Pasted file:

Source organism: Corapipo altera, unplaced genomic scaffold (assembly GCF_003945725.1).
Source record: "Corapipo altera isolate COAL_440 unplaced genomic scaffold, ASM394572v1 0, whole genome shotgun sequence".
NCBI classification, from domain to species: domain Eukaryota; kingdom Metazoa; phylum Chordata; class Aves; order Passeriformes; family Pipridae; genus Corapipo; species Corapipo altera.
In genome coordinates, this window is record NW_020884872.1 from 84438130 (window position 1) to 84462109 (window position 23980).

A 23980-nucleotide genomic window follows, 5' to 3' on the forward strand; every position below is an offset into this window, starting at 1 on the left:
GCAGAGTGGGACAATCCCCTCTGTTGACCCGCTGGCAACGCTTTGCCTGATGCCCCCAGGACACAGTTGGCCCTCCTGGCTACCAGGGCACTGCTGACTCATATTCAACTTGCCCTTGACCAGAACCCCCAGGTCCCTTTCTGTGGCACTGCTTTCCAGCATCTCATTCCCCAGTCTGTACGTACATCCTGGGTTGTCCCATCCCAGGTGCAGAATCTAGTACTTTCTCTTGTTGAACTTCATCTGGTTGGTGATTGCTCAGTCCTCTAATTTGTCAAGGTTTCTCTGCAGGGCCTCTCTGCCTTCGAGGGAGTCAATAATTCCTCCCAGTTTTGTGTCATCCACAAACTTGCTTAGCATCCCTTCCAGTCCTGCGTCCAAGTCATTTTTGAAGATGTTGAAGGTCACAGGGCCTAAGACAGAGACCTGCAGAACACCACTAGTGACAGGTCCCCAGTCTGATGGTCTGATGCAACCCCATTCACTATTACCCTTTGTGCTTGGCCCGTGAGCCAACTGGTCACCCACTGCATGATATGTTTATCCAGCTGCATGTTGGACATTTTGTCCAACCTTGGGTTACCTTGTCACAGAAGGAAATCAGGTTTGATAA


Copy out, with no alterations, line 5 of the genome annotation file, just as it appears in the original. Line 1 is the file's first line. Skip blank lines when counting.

A 23980-nucleotide genomic window follows, 5' to 3' on the forward strand; every position below is an offset into this window, starting at 1 on the left: